Retirement System A Go-Go

County Employee Program 72 Percent Funded

Thursday, November 8, 2012
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The county’s employee retirement system is 72-percent funded, according to a report given by chief Gary Amelio to the Board of Supervisors Tuesday. In fiscal year 2011, the value of the plan assets was $2 billion and the unfunded accrued liability was $2.7 billion, leaving $741.9 million in unfunded liability. In 2008, the plan was more than 88-percent funded, but dropped, along with the economic collapse, to 75-percent funded in 2009. Still, there is reason to be optimistic. Members contributed $10.8 million, the county contributed $94 million, and the plan got $350.8 million in investment return. “I don’t think the problem is too big to fix,” Amelio said. “We’re fixing it every year.”

Statewide pension reform will also begin to impact employer contribution to the fund, which will start to decrease as the reform kicks into place. The pension reform applies to employees hired after January 1, 2013. Currently, the county’s 3,507 retirees on average receive $2,817 in monthly benefits. The average age of those retirees is 69.3 years old. The reform, among other things, will switch the formula for general employees to 2 percent at age 62, and 2.7 percent at age 57 for public-safety employees. There will also be a cap on pensionable income, and some items of compensation are no longer pensionable.


Independent Discussion Guidelines

I'd like to ask you a question Chris. Have you ever looked into how much money our BOS shorted the retirement system in payments over the years via "pension payment holidays"?? What percentage of funding would we be at now if they hadn't shorted the system?

One more thing. I believe your 72% number reflects non-public safety employees. Last I heard the public safety portion is separate because of a different formula and is at a higher percentage of funding. If true shouldn't that be published as well?

Validated (anonymous profile)
November 8, 2012 at 3:35 p.m. (Suggest removal)

@Validated ... you can find the SBCERS annual report for FY2011 here:

On p4, it says SBCERS pension members include all employees of SB County, SB Superior Court, and 9 districts (various cemetary districts, APCD, etc.).

On p22, five different retirement plans run by SBCERS are listed. Each plan has different contribution rates & formulas. Based on the plan names, it looks like two of them are for public safety employees:

- Safety Plan 4
- Safety Plan 6

So it appears SBCERS pools the assets from all five plans and invests them in a single portfolio. The FY2011 annual report (ends 6/30/2011) says the "Funded Status" is 73%.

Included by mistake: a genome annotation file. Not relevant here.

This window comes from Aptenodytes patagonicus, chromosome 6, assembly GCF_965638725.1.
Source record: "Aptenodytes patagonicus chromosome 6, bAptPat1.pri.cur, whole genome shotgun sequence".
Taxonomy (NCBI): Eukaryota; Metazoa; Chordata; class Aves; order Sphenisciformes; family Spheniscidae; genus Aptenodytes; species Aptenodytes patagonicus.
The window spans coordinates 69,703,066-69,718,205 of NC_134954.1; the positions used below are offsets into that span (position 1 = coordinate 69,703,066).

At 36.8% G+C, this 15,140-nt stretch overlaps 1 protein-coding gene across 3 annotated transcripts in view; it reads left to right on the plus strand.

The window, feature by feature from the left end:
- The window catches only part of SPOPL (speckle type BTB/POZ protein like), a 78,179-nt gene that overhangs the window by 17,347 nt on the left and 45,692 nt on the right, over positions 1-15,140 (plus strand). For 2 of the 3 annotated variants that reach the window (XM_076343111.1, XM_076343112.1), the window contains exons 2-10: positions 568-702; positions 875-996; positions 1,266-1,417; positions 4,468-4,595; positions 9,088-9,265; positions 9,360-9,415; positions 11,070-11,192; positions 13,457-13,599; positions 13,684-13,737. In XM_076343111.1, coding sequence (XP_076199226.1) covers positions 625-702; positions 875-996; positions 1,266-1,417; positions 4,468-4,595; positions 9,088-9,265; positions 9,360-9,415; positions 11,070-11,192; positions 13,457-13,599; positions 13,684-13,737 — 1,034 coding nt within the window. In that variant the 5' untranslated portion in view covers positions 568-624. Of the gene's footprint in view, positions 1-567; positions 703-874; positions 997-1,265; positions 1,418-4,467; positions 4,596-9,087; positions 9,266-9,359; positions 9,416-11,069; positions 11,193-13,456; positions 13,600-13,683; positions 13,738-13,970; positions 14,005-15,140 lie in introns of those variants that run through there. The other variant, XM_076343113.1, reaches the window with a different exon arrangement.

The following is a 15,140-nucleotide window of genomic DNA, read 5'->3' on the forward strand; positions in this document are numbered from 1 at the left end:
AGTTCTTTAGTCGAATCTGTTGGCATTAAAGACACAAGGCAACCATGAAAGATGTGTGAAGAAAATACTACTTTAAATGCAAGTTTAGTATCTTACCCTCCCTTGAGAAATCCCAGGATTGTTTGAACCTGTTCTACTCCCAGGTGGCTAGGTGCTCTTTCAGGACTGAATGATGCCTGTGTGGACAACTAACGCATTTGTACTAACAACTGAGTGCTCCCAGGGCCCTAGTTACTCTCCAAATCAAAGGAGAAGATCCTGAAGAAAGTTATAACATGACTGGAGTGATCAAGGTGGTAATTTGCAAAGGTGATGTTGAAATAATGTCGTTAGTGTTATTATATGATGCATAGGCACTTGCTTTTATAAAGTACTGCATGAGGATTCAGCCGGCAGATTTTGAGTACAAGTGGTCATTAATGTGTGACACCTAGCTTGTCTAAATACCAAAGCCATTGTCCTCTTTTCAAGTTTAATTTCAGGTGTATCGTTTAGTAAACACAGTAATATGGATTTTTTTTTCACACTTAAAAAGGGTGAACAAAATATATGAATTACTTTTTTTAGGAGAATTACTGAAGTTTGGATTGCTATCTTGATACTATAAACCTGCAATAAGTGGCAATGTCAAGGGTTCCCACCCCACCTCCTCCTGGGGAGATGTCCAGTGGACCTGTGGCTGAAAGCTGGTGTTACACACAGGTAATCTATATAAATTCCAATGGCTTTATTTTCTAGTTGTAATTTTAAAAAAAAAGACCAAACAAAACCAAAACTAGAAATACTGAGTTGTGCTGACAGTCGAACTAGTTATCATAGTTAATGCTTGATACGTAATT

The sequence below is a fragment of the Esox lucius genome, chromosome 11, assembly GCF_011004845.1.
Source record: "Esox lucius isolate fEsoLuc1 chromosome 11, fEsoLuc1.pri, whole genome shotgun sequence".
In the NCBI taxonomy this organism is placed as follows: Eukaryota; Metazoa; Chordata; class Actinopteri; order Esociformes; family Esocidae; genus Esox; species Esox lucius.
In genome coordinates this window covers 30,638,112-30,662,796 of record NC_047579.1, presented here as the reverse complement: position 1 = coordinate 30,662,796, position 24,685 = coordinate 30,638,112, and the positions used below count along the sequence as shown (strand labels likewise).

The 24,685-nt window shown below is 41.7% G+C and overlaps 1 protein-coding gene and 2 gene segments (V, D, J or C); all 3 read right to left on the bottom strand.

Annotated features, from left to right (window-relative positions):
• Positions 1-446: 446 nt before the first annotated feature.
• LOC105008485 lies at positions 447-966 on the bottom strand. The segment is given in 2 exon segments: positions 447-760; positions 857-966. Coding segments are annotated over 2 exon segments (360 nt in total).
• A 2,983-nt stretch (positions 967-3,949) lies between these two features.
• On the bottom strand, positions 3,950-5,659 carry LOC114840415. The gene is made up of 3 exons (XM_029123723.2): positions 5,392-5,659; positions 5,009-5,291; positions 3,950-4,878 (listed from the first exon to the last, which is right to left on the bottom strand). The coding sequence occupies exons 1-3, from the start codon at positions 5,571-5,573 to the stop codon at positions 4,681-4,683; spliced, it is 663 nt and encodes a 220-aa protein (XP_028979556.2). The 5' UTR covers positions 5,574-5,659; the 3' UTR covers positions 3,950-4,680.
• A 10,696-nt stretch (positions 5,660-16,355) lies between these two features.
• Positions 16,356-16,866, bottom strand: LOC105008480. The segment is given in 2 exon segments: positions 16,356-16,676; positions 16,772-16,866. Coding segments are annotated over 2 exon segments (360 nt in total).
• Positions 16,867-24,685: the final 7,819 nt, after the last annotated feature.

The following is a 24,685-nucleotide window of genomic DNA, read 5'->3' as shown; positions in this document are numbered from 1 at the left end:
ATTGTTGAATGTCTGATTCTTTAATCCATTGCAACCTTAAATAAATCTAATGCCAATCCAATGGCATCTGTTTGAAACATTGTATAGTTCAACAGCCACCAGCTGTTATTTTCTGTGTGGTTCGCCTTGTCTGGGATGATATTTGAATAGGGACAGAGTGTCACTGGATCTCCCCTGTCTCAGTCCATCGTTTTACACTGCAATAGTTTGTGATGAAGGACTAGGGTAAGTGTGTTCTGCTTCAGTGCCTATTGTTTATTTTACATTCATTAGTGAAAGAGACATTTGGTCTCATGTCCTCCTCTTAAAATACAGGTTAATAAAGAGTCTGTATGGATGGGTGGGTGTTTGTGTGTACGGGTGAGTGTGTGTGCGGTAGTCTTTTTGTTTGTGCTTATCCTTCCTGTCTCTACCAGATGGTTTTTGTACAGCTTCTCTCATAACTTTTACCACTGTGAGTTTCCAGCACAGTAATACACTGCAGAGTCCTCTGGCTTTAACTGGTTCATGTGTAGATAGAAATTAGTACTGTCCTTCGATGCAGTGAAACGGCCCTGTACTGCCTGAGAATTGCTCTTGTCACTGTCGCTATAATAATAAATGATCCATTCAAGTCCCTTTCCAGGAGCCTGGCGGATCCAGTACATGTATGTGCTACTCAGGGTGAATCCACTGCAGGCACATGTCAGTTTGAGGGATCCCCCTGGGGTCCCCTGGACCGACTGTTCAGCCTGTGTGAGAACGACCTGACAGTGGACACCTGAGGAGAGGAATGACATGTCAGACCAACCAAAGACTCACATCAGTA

The pension fund's return was 21.8% which is consistent with how the markets did during those 12 months. Anyone who had idle cash sitting on the side during that period really missed out.

EastBeach (anonymous profile)
November 9, 2012 at 12:07 a.m. (Suggest removal)

I decided to compare the funding levels of some pensions, both public and private, that might be of interest to locals.

All info is from the latest annual reports. Here's what I dug up.

ATK, 71%
Catepillar, 68%
Raytheon, 72%

ATK is Alliant Tech in Goleta, CALSTRS is the CA teachers pension, CALPERS/PERF is the CA state pension (PERF is their largest plan), Catepillar is the tractor company (not local but I had to stretch to think of a private-sector company with a pension), Raytheon is in Goleta, and SBCERS is the SB County pension.

I am not expert at accounting, but all of these companies use an actuarial method to estimate their pension plan assets. I suspect they aren't all the same, so there's a little wiggle room there ... maybe macintosh-to-fuji.

Hint: When you search an annual report for the pension funding level, look for the key phrase "funded status".

EastBeach (anonymous profile)
November 9, 2012 at 12:29 a.m. (Suggest removal)

Forgot to include another private-sector company with a pension in Goleta ...

Lockheed Martin, 67%

EastBeach (anonymous profile)
November 9, 2012 at 12:41 a.m. (Suggest removal)

It doesn't look too bad when the investment returns are good. But the investment risk (as well as the gain) should be on the employee, not the government. If those returns turn around, suddenly the system looks very sick, and the government entities are left holding the bag.

Botany (anonymous profile)
November 9, 2012 at 7:16 a.m. (Suggest removal)

But Botany, that is the fundamental point of a "government pension"! 30 years ago it was generally accepted that if you worked for the gov't, you were paid less vs. private sphere but your pension was more reliable (defined benefits) if not higher. When people, friends of mine, led their life based on that and now folks like you, 100% bottom-line materialists, want to change it that is not only illegal but immoral. Further, do not blame these gov't employees if in the meantime their wages went up and some in private industry went down. Honor the government's commitment: and it was extended by Republicans and Democrats on the various negotiating entities. Maybe fools from your hate-the-gov't point of view, but bipartisan fools who gave away the store.

DrDan (anonymous profile)
November 9, 2012 at 7:51 a.m. (Suggest removal)

DD - That was the case at one time when employees in the private sector were paid more than those in the public sector. Clearly, this is no longer the case. In fact, in some cases, public employee salaries exceed those in the private sector by a substantial amount. Don't forget that public employee pensions are based on the salary earned at the time the employee retires.

Investment risk is just one reason to put that risk (or benefit) on the employee rather than the state. The other is the political pandering that public pensions foster. It's so easy for a politician to pander to a union by increasing retirement benefits for public employees. The politician may get some votes out of it and all the expense is long after they have left office. If a politician wants to pander to unions in this manner, the expense should be up front while that politician is still in office.

Botany (anonymous profile)
November 9, 2012 at 8:04 a.m. (Suggest removal)